September 18, 2014

The curse of knowledge

Often things aren't just good or bad. Here are five examples: (1) solutions for problems can create new, often unexpected, problems, (2) good traits of a person can arouse envy in others, (3) what can be a strength in one situation can be a weakness in another, (4) the fact that you have achieved success feels good but can decrease your motivation to make further progress, and (5) having much knowledge about a topic can be pleasant but can create some difficulties in the communication with others. I want to say a few things about this last example which is related to a phenomenon known as the curse of knowledge (Loewenstein & Weber, 1989).

The curse of knowledge means that once you have certain knowledge it will be hard for you to imagine what it is like to not have this knowledge. As we learn we manage to capture in our mind sets of related concrete experiences and facts into more abstract concepts. These abstract concepts often summarize a great number of concrete things. As we continue to learn we acquire more and more of those abstract concepts with which we can work with increasing ease. At a certain point it will seem relatively easy to work with abstract notions such as democracy, the economy or organizational policy. But a 10 year old child which has not gone through our learning processes will probably have great difficulty of understanding what these concepts mean. Um ... how would you explain them?

When you understand something quite well, it may be hard to empathize with and get the perspective of someone who finds it really hard to understand. “What the hell is so hard about that?", you may think in desperation. The curse of knowledge means that when you understand something well you can't remember well how hard it was to acquire that knowledge. And what makes it even harder: many people are not aware that there is such a thing as the curse of knowledge or that it applies to them. As Steven Pinker says: "Like a drunk who is too impaired to realize that he is too impaired to drive, we do not notice the curse of knowledge because the curse prevents us from noticing it." The curse of knowledge can affect anyone (sometimes I am painfully reminded of how it harms my own performance) and the fact that you are not aware of it does not mean it does not apply to you.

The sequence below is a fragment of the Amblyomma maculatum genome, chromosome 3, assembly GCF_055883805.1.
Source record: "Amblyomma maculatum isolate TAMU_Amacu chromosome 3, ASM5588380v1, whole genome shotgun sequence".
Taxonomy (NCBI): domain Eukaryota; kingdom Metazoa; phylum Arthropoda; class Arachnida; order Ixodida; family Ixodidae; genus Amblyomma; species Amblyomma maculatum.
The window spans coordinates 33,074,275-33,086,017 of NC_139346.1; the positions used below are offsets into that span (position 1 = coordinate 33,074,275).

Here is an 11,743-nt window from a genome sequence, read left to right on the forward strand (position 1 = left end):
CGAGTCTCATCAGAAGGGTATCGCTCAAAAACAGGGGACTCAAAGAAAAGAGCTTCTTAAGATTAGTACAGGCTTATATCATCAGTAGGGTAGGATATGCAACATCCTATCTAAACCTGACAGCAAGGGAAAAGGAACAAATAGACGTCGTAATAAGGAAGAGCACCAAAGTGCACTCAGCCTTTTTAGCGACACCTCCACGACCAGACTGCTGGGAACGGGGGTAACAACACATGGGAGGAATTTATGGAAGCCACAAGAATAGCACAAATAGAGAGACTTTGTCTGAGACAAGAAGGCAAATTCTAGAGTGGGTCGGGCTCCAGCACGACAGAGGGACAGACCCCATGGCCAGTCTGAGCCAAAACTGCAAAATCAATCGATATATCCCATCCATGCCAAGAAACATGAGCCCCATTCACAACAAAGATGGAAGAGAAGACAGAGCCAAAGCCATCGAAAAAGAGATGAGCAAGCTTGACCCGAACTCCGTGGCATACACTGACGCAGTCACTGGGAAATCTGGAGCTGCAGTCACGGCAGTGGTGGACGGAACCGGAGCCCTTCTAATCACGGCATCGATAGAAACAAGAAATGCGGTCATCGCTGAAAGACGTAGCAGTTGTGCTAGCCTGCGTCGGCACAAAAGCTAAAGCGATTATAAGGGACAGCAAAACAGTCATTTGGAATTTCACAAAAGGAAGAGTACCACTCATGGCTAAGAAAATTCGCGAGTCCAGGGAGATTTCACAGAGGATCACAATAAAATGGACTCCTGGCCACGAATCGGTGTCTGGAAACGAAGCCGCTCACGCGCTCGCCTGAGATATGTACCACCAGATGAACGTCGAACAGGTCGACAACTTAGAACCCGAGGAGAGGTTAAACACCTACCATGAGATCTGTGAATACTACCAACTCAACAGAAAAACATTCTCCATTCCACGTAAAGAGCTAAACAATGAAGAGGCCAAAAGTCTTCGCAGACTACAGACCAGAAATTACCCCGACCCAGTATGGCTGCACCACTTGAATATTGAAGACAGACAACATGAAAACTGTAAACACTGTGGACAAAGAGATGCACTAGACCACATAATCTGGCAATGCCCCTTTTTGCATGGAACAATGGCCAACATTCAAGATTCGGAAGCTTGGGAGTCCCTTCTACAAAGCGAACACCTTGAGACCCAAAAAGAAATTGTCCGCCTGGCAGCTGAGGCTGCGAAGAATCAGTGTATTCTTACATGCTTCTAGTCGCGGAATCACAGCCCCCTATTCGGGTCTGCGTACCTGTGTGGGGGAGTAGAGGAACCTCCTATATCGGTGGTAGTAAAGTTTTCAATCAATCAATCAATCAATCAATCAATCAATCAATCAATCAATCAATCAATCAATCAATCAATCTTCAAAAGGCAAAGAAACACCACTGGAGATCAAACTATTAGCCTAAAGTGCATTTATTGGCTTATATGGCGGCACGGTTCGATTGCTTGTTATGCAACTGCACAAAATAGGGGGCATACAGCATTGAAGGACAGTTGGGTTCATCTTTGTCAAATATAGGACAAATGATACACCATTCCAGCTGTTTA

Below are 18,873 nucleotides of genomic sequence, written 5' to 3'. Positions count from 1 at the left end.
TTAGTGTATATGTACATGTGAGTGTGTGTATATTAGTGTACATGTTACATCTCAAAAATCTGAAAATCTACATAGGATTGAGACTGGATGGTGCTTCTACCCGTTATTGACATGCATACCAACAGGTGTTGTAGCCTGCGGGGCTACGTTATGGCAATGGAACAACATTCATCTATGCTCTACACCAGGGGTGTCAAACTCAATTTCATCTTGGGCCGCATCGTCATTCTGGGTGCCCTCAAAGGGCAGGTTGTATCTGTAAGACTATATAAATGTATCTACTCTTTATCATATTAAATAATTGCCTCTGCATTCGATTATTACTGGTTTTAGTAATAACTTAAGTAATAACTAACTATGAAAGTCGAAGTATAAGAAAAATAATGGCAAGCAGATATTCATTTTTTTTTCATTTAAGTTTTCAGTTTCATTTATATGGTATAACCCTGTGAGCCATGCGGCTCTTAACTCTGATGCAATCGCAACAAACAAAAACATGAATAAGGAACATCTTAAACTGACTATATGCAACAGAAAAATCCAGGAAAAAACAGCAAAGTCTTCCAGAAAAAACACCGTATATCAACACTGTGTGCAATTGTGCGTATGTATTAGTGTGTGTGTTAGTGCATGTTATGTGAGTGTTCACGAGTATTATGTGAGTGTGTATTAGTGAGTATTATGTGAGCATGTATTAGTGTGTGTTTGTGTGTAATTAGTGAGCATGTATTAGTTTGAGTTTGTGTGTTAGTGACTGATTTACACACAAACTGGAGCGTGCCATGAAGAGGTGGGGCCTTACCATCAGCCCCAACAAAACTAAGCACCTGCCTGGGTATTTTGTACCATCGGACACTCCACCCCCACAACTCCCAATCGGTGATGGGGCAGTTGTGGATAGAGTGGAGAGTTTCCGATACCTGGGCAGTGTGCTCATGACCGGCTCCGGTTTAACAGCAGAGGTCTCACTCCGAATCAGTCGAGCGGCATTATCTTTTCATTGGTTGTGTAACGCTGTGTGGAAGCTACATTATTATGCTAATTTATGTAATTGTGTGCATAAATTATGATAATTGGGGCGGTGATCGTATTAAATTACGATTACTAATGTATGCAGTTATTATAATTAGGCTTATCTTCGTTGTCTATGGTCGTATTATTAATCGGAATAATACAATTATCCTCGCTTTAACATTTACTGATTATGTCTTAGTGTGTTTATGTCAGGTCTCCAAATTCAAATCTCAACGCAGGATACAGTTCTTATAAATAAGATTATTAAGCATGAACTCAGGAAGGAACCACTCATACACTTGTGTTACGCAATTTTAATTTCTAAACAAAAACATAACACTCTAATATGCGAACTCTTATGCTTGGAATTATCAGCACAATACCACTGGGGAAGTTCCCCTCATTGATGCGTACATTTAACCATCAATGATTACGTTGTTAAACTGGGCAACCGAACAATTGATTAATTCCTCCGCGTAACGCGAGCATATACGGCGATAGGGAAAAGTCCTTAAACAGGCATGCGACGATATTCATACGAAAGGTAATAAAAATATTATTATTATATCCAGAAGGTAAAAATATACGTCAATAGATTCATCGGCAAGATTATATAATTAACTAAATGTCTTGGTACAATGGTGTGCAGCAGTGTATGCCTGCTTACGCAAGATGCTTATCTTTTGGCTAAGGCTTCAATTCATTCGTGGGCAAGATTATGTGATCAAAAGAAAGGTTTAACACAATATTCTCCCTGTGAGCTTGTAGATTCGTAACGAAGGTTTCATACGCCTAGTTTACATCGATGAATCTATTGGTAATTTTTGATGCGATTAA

If my explanation of the curse of knowledge sounds reasonable to you and if you are interested in some suggestions about how you might arm yourself against it, here are three tips:
  1. When you explain something, invite people to tell you when you say things which aren't clear to them. When they do this, thank them and explain more simply what you tried to say. Normalize that they do not understand and apologize for perhaps having skipped some steps in your explanation of having used jargon terms. 
  2. Catch yourself when you are impatient as you are trying to explain something to someone and remind yourself of the curse of knowledge. Be aware that you probably underestimate how difficult it is what you are trying to explain. Slow down and take a step back. 
  3. When you are writing a text as someone with little knowledge about the topic to proofread it. Invite this person to mark everything they do not fully understand and thank them for their feedback. 
Do you find these tips useful?

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